MSC111 Study Guide: Test 1 Chapter One: The Science of the Ocean Oceanography: The study of all of the ocean’s properties Ocean Navigation: Lines of Latitude: Navigational lines that run from east to west “Parallels” 66.5°N- Arctic Circle 23.5°N- Tropic of Cancer (Northernmost point where the sun reaches equinox at midday) 23.5°S- Tropic of Capricorn (Southernmost point where the sun reaches equinox at midday) 66.5°S- Antarctic Circle Lines of Longitude: Navigational that run from north to south (Pole to pole) “Meridians” 0°- Prime Meridian; runs through Greenwich, England 180°- International Dateline Meridians are used to determine relative time zones Celestial Navigation: Using stars and other heavenly bodies to navigate Stars stay at the same angle relative to the horizon, but rotate around a fixed point o Polaris (North Star) in the northern hemisphere o The Southern Cross in the southern hemisphere Sextants are used to measure latitude by finding the angle between the fixed point and the horizon Important Dates/Expeditions in Oceanography 4000 BC: Egyptians begin building ships 1000- 600 BC: Phoenicians, the first real seagoing society 450 BC: Herodotus develops the first map of the known world, Aristotle invents the first diving bell 3000 BC- 600 AD: Polynesians are the first society to leave the immediate coastline; develop “stick charts” for navigation 982 AD- Vikings cross the Atlantic Magellan Expedition- first to circumnavigate the globe 1760: John Harrison develops the first accurate seagoing clock 1768-1789: Endeavor Expedition James Cook explores and charts much of the Pacific Ocean 1769- Ben Franklin publishes a chart of the Gulf Stream 1855- Mathew Maury, the “Father of Oceanography,” publishes the first text on the subject 1831-1836: Beagle Expedition Darwin 1872-1876: Challenger Expedition Proved that life exists at great depths Known as the first solely scientific oceanic expedition 1925-1927: German Meteor Expedition Maps seafloor using echo sounding 1943: Aqualung invented 1930s: Bathysphere expeditions 1960: Bathysphere Trieste reaches Challenger Deep Chapter 2: Origin of the Earth and Oceans Big Bang ~13.7 billion years ago Sudden expansion of the universe Galaxies form after ~1 billion years Material slowly accumulates to form planets Denser material is pulled closer to the sun, forming terrestrial planets, while lighter material lingers further away, forming gas giants Formation of Earth Catastrophism: Catastrophic or sudden events formed Earth’s early features Uniformitarianism: (Hutton) Processes occurring at slow rates over long periods of time formed Earth’s features This idea is what makes geologists start to realize that the Earth is hella old Carbon dating places Earth’s age at around 4.6 billion years Earth’s Early Atmosphere: Methane, Ammonia, CO2, Water CO2 reacts with water for form carbonic acid, which dissolves rocks and likely lead to the salinity of the ocean Earth had no magnetic field until it cooled from mostly liquid to mostly solid, meaning that it couldn’t hold on to a thick atmosphere Sources of Early Water Outgassing of water vapor from the mantle Comets could have delivered a marginal amount of Earth’s water Earth’s surface doesn’t cool enough for liquid water until ~4 billion years ago Origin of Life 4 MAJOR CHARACTERISTICS OF LIFE: Has levels of organization Uses energy and exchanges material from its environment Can reproduce Can adapt and evolve Where Did Life Form? Possibly in surface pools, where evaporation left greater concentrations of organic molecules Possibly around hydrothermal vents Possibly extraterrestrially Miller-Urey Experiment: Replicated what the early ocean was then thought to look like Used a charge to spark the development of organic molecules Last Universal Common Ancestor: ~3.5-3.8 Billion years ago Small, possibly a single strand of DNA Shared ancestor between Archaea, Bacteria, and Eukaryotes Stromatolites: Oldest known organisms Anaerobic Bacteria: Probably the first complex life forms Evidence suggests that anaerobic heterotrophs formed before photosynthetic organisms Cambrian Explosion Massive diversification of life First vertebrates (fish-like creatures) form Evolution of Mammals 200 million years ago Marine Mammals return to the sea 45 million years ago Chapter 3: Mapping the Seafloor Mapping Techniques Sounding Sending sound waves through a microphone and recording the echo Swath Mapping More advanced sounding Uses multiple sound sources to record a wider area of the seafloor Much more detailed Side Scan Sonar Equipment is towed just above the seafloor Far more detail-oriented than the other techniques Space-Based Mapping Uses images of the surface topography of the ocean Anomalies in surface topography reveal underlying features Seafloor Topography Continental Shelf The shallow-sloping seafloor from the shoreline out to the shelf break Typically around 130m Underlain by continental plate Continental Slope Steeper drop-off into deep water The actual edge of the continent Ends at the continental rise Continental Rise The continental shelf levels off due to erosion Ends at deep ocean floor Passive Margins (Atlantic-Type Margins) Found on continent-bearing plates Moving away from the mid-ocean spreading zones Broad shelf and rise; no plate boundaries Low seismic activity Active Margins (Pacific-Type Margins) Highly seismic/destructive Continental margins move toward submergent boundaries Denser ocean crust is subducted beneath lighter crust Marked by volcanic activity Turbidity Currents and Turbidites Sediment builds up and eventually collapses along continental plates Cause big canyons/cuts in sea floor Turbidites- deposits left by Turbidity Currents Mid-Ocean Ridges Sites of seafloor spreading, where new oceanic crust is formed Sites of hydrothermal circulation as well Trenches Zones of plate subduction Typically 3-4 kilometers deeper than the seafloor around them Usually very narrow, but some are very long Marked by earthquakes and volcanoes Most occur in the Pacific Ocean, two in the Atlantic and one in the Indian Ocean Abyssal Planes Wide, flat stretches of ocean bottom with little to no topography Sediments have buried any volcanic features Abyssal Hills Volcanic features on Abyssal plains that have not yet been totally buried Abyssal hill < 1km, seamount > 1km Guyots (Tablemounts) Flat-topped seamounts Occur in chains Atolls Submerged volcanic islands Corals grow on what was once the island Cone forms a protected lagoon, surrounded by the ring of corals Chapter Four: Plate Tectonics Layers of Earth Crust Continental- Granite Oceanic- Basalt Mantle Dense, hot 70% of Earth’s mass Outer Core Denser and much hotter- liquid metals Inner Core Solid metal- densest and hottest area Mohorovicic Discontinuity (Moho) Crust-Mantle boundary Lithosphere Crust and upper mantle act together as a rigid body layer Asthenosphere Remaining mantle Flows slowly Behaves like “Plastic” (Dr. Peterson) Measuring Earth’s Layers Seismology- the behavior of earthquake waves P-Waves Faster Particles move horizontally S-Waves Can’t travel through liquid Particles move vertically Continental Drift (Alfred Wegener) Isostasy Mass balance Some parts float above the surface, most floats below the surface Ex. Icebergs Evidence for Pangaea: Geographic fit Geological correspondence Same fossils found across oceans Paleoclimatology Post-WWII 1960- Henry Hess proposes mechanism for continental drift Mid-ocean ridges are “Spreading Centers” Convection in the mantle drives circular motion and moves tectonic plates Evidence for Plate Tectonics Earthquakes Volcanic Activity Seafloor sediment deposits Magnetic anomalies- periodic shifting of poles GLOMAR Challenger drilling expedition Rocks closer to mid-ocean ridge are younger, further away are older Other Information No seafloor crust is very old Pacific Ocean is spreading much faster than the Atlantic Mid-Ocean Ridges stand above surrounding areas because newly formed rock is hotter, and therefore less dense These areas are “Thermally Elevated” Volcanism associated with plate tectonics is a major source of atmospheric CO2 Periods of faster spreading result in shallow oceans and high sea level Plate Boundaries Divergent Boundaries Plates are moving away from each other New seafloor is formed Rift Valleys- divergent boundaries visible on land Africa, Iceland Characteristics on the seafloor: Pillow basalts Black smokers Convergent Boundaries Plates are colliding Denser plate usually subducts beneath the lighter one When two continental plates collide, neither subducts Form mountain chains (Himalayas) Ophiolites Sections of oceanic crust that have been pushed up and away rather than subducted Transform Boundaries Plates slide alongside one another Generate fault lines Characterized by frequent earthquakes Hot Spots Magma plumes and volcanic activity far away from plate boundaries Chapter Five: Marine Sediments Biogenous Sediments Organic Matter Calcareous Microplankton Exoskeletons made out of calcite Foraminifera Coccolithophorids Siliceous Microplankton Make exoskeletons of silicate (opal) Diatoms Radiolarians Pteropods Pelagic gastropods Make calcium carbonate shells, but of a more soluble variety (aragonite) Good bioindicators for ocean acidification Carbonate Compensation Depth More Calcium deposits are found at higher areas of the seafloor Calcite dissolves are greater depths Resembles a snowline on land Ocean Acidification The ocean takes up CO2 and increases in acidity Silica Solubility Greatest concentrations in areas of high productivity More soluble at warmer temperatures More dissolved in shallower water Terrigenous Sediments Formed on land, washed into the ocean Erosion of continental rocks Moved into deep ocean areas by turbidity currents Eolian Transport Wind carries iron-rich dust from West Africa into the ocean Hydrogenous Sediment Evaporites- minerals that precipitate as water is evaporated Not common as of now Salt domes in the Gulf of Mexico- from periods when evaporation was high and salt precipitated more Empty salt domes can be used to store oil Manganese Nodules Some areas of seafloor are covered with lumps of manganese Very old, slow-growing Economic interest because they contain strategic metals Have yet to be mined- too expensive, unclear who owns them Ocean Chemistry Properties of Pure Water Found naturally in all three states of matter Polar- atoms bonded at 105° angle High surface tension Cohesion- water molecules stick together Adhesion- water molecules stick to other substances High heat capacity High heat of vaporization and fusion- a lot of energy must be input/removed to evaporate/freeze water Forms hydrogen bonds Ice is less dense than liquid water- IT FLOATS Maximum density occurs at 3.98°C Ice forms a crystalline lattice structure Near-Universal Solvent Hydration-process of water surrounding and breaking apart an ion Solute- substance being dissolved Solvent- substance doing the dissolving Salinity- total amount of salt in water Expressed in parts per thousand or PSU Average salinity 34-35ppm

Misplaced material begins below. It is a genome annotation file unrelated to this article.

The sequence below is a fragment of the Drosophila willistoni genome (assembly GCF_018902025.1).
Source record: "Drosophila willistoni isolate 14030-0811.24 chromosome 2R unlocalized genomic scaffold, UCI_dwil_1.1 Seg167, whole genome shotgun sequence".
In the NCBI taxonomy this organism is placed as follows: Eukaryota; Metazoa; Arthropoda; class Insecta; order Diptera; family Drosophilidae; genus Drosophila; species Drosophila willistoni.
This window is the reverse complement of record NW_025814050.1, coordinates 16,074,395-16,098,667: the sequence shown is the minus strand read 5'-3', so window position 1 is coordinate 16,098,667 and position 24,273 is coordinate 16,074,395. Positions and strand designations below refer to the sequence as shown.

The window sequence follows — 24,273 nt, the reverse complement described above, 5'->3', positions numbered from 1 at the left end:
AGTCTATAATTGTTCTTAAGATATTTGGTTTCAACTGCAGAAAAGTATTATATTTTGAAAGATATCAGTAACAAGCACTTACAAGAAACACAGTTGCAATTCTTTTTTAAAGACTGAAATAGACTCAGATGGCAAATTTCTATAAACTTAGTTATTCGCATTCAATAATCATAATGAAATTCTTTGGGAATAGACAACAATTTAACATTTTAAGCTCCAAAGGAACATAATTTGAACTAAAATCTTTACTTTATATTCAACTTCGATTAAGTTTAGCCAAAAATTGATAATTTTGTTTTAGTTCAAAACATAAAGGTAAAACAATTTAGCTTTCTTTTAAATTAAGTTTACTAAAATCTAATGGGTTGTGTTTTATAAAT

Are you sure you want to buy this material for
You're already Subscribed!
Looks like you've already subscribed to StudySoup, you won't need to purchase another subscription to get this material. To access this material simply click 'View Full Document'